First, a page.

Despite the prosecution accusing Daryl "Taxstone" Campbell today in a Manhattan federal court of murdering Ronald "Banga" McPhatter," the victim of the last year's Irving Plaza shooting, the popular podcaster has been granted $500,000 bail and should be home on house arrest within a week if he meets all the requirements set forth by the judge.
The 31-year-old host of the podcast "Tax Season" was arraigned this afternoon, not on charges of homicide, but on felon in possession of a firearm and on transporting and receiving a firearm.
Tax' entered the lower Manhattan court today wearing the same black tie-dye shirt he was arrested in yesterday morning (January 16) at his aunt's home in Brooklyn. Tax' mostly sat silently next to his lawyer Kenneth J. Montgomery who also represented Bobby Shmurda for a while in his well-publicized conspiracy and weapons case from 2014.
"Yes, sir," were Taxstone's only words when asked by judge Andrew Peck if he understood his rights. Most of the proceedings today centered around whether or not the opinionated media personality would be granted bail.
U.S. Attorney Hagen Scotten asked that Campbell remain in custody because, besides being a flight risk, Taxstone was a "danger to the community." And in the most damning of the Scotten's accusations, he claimed Taxstone was the shooter who wounded three people, including Troy Ave, and killed Troy's friend and security McPhatter at the infamous Irving Plaza incident last May.
The prosecutor said Tax "shot the fatal shot" and his DNA is on the murder weapon used in the Irving slaying. He also brought up Taxstone's sordid past as a very young man that included gang activity, over 20 arrests, and two convictions -- one for gun possession and one for attempted robbery. He used Taxstone's own words against him citing threats he levied towards Troy Ave on his own podcast.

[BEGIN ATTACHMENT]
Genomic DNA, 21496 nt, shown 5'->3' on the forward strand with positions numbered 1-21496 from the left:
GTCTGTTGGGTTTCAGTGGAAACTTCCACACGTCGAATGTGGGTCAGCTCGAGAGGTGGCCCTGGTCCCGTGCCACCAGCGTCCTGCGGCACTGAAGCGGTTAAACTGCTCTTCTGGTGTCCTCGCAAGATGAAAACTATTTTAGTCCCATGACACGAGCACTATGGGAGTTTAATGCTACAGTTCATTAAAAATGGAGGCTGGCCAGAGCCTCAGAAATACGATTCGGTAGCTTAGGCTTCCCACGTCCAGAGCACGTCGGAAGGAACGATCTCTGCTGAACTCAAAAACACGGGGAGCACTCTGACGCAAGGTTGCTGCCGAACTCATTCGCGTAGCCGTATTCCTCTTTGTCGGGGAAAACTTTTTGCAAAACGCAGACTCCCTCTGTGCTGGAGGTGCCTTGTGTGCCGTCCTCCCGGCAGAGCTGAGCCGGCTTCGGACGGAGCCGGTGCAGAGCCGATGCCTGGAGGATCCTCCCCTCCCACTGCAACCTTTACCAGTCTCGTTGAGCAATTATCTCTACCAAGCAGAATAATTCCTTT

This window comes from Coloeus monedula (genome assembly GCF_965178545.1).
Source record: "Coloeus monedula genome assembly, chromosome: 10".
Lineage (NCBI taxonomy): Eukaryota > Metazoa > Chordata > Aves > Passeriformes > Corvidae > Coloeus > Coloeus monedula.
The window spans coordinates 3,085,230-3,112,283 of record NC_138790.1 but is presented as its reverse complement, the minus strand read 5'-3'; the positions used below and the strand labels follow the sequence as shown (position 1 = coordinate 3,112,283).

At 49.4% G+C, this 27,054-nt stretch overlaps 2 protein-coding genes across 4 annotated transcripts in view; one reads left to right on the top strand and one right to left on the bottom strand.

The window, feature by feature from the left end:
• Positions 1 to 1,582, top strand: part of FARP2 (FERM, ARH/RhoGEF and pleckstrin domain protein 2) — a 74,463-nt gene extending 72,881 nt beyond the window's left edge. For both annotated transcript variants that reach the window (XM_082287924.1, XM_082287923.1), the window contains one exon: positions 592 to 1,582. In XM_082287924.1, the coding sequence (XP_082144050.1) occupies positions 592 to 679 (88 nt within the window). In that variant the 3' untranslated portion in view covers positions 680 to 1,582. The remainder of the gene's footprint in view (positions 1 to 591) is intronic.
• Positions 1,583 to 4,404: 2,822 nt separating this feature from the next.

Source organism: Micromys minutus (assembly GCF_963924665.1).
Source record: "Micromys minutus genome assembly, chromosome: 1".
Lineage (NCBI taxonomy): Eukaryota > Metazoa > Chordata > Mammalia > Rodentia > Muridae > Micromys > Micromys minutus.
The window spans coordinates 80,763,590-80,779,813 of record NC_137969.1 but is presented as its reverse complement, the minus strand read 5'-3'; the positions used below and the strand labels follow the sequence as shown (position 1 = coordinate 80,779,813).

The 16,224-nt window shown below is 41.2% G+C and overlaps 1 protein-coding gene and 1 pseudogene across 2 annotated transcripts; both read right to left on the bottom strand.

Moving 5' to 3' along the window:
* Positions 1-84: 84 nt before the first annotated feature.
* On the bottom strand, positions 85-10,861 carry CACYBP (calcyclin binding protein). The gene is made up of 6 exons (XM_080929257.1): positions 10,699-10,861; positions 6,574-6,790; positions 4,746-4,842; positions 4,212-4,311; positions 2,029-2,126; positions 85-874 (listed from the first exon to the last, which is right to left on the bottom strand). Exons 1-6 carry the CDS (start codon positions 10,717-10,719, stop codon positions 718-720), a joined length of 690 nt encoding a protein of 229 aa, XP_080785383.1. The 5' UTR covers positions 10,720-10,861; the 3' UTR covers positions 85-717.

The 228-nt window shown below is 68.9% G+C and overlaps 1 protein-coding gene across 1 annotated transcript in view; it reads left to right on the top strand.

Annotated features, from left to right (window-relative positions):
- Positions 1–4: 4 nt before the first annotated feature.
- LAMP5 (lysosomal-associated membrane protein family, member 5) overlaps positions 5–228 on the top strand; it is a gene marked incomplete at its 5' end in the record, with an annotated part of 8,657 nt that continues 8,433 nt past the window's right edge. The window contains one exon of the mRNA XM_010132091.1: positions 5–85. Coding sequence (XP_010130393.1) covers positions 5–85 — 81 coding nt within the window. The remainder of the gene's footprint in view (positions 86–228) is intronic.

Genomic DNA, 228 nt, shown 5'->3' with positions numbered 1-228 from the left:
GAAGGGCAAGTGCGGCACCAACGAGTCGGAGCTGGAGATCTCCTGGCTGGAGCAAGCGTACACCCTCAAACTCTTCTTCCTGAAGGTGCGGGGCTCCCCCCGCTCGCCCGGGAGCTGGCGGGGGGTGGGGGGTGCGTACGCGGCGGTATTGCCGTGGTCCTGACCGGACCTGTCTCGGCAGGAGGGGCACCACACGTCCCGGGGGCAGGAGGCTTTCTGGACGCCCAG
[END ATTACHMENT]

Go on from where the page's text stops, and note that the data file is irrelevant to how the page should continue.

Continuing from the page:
"When I see you walking up with six dudes, bang-ba-ba-ba-ba-ba-ba-ba...," Scotten quoted Taxstone as threatening.
When asked by the judge why it has taken so long for Taxstone to be arrested since the May shooting, Scotten said that his team took time to conduct a thorough investigation, analyze DNA, and seek witnesses.
Tax's lawyer, Kenneth Montgomery, countered, saying the majority of his client's arrests happened prior to him being 23 years old and that Taxstone has "walked down the path of redemption" and "changed his life around." Montgomery also argued that since the Irving Plaza shooting, Taxstone has traveled across the U.S., as well as abroad, on business and has always returned home to Brooklyn, thus he is not a risk to flee authorities. Montgomery also made a bizarre revelation that a "S.W.A.T team" came to Taxstone's house on January 3, knocked on the door, but did not make an arrest.
McPhatter nor Troy Ave's names were actually said in court, but both prosecution and defense referred to Troy as "individual one." Montgomery brought up that Ave also "has DNA on the gun in question"; the murder weapon was in fact found in one of Troy's vehicles and he was still granted bail by the state. Scotten said that Troy might have been better off not receiving bail and cited the recent Christmas Day attempt on the rapper's life in Brooklyn.
After hearing both sides, Judge Peck made his decision. "I'm taking a chance on you, Mr. Campbell," he said.
Besides the money that has to be ponied up, Taxstone will be placed on house arrest and must adhere to drug tests and wear an electronic monitor. He can leave home to go record his podcast and meet with his lawyer, but any other leave must be work-related and approved by the court.
"He should be fine, barring the government appealing the decision by the judge," Montgomery said to REVOLT TV after today's proceedings.
Taxstone is due back in court on February 16 and Montgomery says his client isn't taking his legal battle lightly.
"He's a very sharp and well-balanced individual," Montgomery said. "And he understands the gravity of the situation he's in."